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The Global Design Challenge (GDC) module is compulsory for all first-year students studying Engineering, Informatics, and Product Design at the School of Engineering and Informatics, and students from the International Study Centre. It is one of the most valuable learning experiences for these students in their entire degrees and we are looking to expand it to other degree subjects. In terms of motivating students at Sussex, the contribution of Engineers in Business was crucial.
Around 400 students working in interdisciplinary teams of five members tackled real-world sustainable development problems during 20 to 24 January 2020. Each team developed a creative design solution based on design areas suggested by Engineers Without Borders UK.

Both faculty and management at Sussex believe that this module is a paradigm of what students need to learn in 2020 and would like to express their gratitude to Engineers in Business for their support.

Winner: left to right - Max Lowrie, Computing for Digital Engineering; Jimmy-Luca Medici-Wainwright, Mechanical Engineering with Robotics; Professor Jonathan Bacon, the Head of School, Engineering & Informatics; Isaac Baldwin, Computer Science; Ben Robinson, Computer Science and Artificial Intelligence. Team member, Zaid Albasha, International Student, Engineering is not pictured - £1,100 Engineers in Business Prize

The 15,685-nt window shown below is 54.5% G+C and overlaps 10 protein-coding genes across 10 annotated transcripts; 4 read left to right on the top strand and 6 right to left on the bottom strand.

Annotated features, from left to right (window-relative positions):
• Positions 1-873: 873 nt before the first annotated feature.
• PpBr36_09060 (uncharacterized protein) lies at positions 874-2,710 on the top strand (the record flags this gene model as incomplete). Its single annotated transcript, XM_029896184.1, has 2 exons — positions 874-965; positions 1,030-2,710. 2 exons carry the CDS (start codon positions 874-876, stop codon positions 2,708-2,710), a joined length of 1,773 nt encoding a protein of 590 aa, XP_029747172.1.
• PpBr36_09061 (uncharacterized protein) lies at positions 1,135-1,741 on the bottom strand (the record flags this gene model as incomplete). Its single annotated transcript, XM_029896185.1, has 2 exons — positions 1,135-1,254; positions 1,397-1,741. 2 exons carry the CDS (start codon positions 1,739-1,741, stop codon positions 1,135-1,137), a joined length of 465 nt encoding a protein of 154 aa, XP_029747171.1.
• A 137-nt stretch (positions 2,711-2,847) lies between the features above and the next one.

The winning group wase set the challenge of the problem of energy. Their concept was to make solar panels from recycled products. This would employ wooden pallets as frames, old plastic bottles as the elements with aluminium cooking foil as the reflective elements behind them. The storage tank was placed higher than the panel so that the heated water would circulate by the thermo-syphon principle and there would be no need for a pump.

To the judges, this seemed practical, green, and a local solution. The winners' presentation convinced us that they had thought though a great many practical details as well as providing a solution that was community-centred.
Second Place Winner: left to right - Nauris Kalnins, Computer Science and Artificial Intelligence; Professor Jonathan Bacon, Head of School, Engineering & Informatics and Joshua Harris, Computer Science. Team members Amir SI Fargalla, Mechanical Engineering; Michael Solomon, Mechanical Engineering and Zhaoyi XU an international student studying Computing are not pictured - £600 Engineers in Business Prize

The team suggested a digital solution to reduce waste. The idea was to let the community share and increase knowledge about the life-cycle of waste and how it can be recycled. This was deemed very innovative as digital solutions and waste are not normally thought of together. It also put local people in the centre of the solution, rather than dropping in technology from outside.
Third Place Winner: left to right - Reece Sanyaolu, Electrical and Electronic Engineering ; Professor Jonathan Bacon, Head of School, Engineering & Informatics and Joe Todd, Computer Science and Artificial Intelligence. Team members, Alex Davis, Computer Science; Harris Liu, Computer Science and Artificial Intelligence, and Ruizhi NI, international student, Engineering are not pictured - £340 Engineers in Business Prize

The team produced a well thought-out design for a portable composting toilet., and cost two options, a factory-built version for £380 and a DIY version for 62% less.

Positive Feedback

The Engineers in Business prize fund of £3,000 for this year’s Global Design Challenge was vital to the way we organised the module at Sussex. More importantly, it encouraged the students to develop relevant skills such as integration of social, environmental and economic sustainability into the product design process, and to understand the importance of community consultation and involving users for the evaluation of products and designs.

Dr Blay Whitby, Module Convenor